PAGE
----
Tuesday, April 08, 2014
Not By Bread Alone Created by Adina Tal and the NALAGA’AT DEAF-BLIND THEATER ENSEMBLE
Created by Adina Tal and the NALAGA’AT DEAF-BLIND THEATER ENSEMBLE
April 1 to April 6th
Review by Amy R. Tighe
I suppose it might be safe enough to tell you.
In the row in front of me are two women I haven’t spoken to for years . Once I was quite close to them but we had a bad falling out. We can see each other, but we act as if we don’t actually see one other. They are three feet away and a universe apart. I live in a culture where this is possible. Excluding. Isolating. None of us have the courage to reach out.
As I entered the theatre, I thought the show was running late—usually the audience is settled and the lights darken and the show begins. But there are people on the stage, standing in a line over a long table, kneading individual balls of dough for bread, and wearing aprons and white puffy baker’s hats. Flour streams in the air like smoke. I am disoriented—a stickler for being on time, I can’t understand why the lights are on, the bakers working and we available to watch their work.
The actors hands have a presence of their own- they are present to their dough, creating the necessary texture it needs to rise. The care and the intelligence in their fingers is strong. I somehow can feel that their gravity is different, that it comes from a different dimension though their patient touch.
“Not by Bread Alone” is created by the NALAGA’AT DEAF –BLIND THEATRE ENSEMBLE from Israel. The troupe formed in 2007 and this is their second production.
All of the actors are blind and deaf. Some had full sight and then lost it. Some have never heard a word. All are verbal but not all have found access to a spoken language. All of the cast and crew believe “that we can, must and deserve to change the reality we live in.” Theatre and community building are vital to their work.
At first I was distracted by trying to figure out who could see and who couldn’t. I suppose I can tell you that I married a man who was completely blind but his eyes could track you as though he saw you. We played jokes on people who did not know he didn’t see, and merely thought I was a pushy wife to direct him on my arm so much.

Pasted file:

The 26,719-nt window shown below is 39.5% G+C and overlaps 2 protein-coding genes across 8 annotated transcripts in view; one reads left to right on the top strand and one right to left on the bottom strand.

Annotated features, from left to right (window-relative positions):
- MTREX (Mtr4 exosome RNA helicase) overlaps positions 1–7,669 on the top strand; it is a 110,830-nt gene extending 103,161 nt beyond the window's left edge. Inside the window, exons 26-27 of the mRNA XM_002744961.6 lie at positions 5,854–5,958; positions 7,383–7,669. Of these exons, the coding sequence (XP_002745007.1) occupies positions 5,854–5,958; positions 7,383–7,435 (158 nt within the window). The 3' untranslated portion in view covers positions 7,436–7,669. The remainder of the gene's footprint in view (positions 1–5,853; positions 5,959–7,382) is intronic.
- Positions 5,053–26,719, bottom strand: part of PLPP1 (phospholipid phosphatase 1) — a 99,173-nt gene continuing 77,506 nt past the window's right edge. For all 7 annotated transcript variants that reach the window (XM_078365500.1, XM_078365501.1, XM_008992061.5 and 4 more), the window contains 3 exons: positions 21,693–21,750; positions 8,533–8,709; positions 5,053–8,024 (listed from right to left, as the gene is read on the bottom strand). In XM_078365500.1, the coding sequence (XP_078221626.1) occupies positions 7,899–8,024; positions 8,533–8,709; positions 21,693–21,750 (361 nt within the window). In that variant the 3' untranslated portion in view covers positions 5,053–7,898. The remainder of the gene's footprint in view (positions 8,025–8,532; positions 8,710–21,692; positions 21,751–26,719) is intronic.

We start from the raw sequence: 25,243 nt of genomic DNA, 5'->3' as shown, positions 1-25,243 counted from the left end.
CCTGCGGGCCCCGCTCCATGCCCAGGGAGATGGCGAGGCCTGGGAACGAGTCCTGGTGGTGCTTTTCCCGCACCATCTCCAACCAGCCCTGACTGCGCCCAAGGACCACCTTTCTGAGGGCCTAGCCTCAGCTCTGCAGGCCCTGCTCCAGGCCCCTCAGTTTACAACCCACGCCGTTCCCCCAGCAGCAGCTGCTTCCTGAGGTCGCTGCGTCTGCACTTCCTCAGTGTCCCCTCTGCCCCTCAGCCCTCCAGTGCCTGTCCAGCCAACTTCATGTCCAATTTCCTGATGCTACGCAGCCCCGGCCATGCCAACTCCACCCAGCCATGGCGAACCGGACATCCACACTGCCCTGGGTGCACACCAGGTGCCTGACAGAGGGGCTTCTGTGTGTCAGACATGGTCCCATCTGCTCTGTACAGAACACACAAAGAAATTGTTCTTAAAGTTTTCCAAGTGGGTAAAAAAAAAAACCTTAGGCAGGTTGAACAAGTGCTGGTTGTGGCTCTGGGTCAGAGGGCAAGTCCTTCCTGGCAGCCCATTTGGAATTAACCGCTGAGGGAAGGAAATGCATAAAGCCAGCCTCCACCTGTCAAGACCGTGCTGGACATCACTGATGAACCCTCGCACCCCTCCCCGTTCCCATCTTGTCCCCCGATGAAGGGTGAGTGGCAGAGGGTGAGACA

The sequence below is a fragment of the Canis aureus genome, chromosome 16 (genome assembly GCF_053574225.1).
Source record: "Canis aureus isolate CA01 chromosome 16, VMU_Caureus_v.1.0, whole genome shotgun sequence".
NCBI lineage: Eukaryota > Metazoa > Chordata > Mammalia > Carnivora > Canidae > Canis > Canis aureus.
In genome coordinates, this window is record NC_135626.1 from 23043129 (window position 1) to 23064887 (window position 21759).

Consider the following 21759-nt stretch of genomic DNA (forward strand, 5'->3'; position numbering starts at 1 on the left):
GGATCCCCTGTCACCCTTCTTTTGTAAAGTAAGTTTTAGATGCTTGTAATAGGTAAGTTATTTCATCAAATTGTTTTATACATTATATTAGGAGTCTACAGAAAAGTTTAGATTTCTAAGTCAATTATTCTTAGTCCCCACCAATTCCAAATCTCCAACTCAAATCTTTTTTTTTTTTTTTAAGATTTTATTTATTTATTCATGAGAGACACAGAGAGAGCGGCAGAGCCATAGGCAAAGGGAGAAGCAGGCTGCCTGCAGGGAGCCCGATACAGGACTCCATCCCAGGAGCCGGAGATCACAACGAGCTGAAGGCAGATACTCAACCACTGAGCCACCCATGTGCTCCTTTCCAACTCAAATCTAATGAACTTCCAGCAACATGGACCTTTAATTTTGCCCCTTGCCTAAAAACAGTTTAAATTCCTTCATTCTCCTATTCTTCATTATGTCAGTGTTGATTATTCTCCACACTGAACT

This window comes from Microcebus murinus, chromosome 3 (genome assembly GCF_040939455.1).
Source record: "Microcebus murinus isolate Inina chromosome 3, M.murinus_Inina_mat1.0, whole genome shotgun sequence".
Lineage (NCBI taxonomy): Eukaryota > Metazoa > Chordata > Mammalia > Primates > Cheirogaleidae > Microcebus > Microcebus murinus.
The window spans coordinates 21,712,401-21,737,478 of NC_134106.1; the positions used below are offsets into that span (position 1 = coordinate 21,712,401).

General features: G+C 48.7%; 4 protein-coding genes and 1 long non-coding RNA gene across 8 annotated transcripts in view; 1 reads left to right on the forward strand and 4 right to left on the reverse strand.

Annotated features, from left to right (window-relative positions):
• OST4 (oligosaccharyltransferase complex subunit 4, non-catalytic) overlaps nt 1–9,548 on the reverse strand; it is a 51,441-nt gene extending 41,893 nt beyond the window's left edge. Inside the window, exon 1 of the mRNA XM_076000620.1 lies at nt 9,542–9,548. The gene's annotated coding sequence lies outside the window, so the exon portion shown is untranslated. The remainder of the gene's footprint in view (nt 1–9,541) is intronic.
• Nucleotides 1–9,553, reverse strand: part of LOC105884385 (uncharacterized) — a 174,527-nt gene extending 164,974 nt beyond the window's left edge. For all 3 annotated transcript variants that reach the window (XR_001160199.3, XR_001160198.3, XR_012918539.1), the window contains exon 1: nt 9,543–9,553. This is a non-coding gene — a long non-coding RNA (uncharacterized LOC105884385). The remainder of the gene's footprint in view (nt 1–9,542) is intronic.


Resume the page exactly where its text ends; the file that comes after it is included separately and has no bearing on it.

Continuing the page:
So I am used to looking into eyes that have no idea I am there.
The show begins and a narrator tells us that when a beautiful blonde woman walks by it means nothing to him! He prefers slim strong hands with silver rings on them. And we all laugh because it’s a safe joke but some of us are not sure if he can hear us. So, some of the audience use sign language for clapping—waving fingers in the air, but we don’t know if he sees that, either. Are we heard?
A screen at the top of the stage projects the script. We are learning stories, we are able to see the words, see the actors, see the stage and watch them work. Are we seen?
“I was blind at birth, I lost my hearing at 15. I had sight and hearing and both one year before my nephew was born and when I could not see his face, then I knew I was truly blind. I was born deaf and my father said it God who had done this. I sit with people who laugh and I can not hear them so I feel completely alone in the group. Sometimes the complete darkness and silence makes my thoughts lonely.” So many of these words are the same as mine, same as the words I often hear from friends.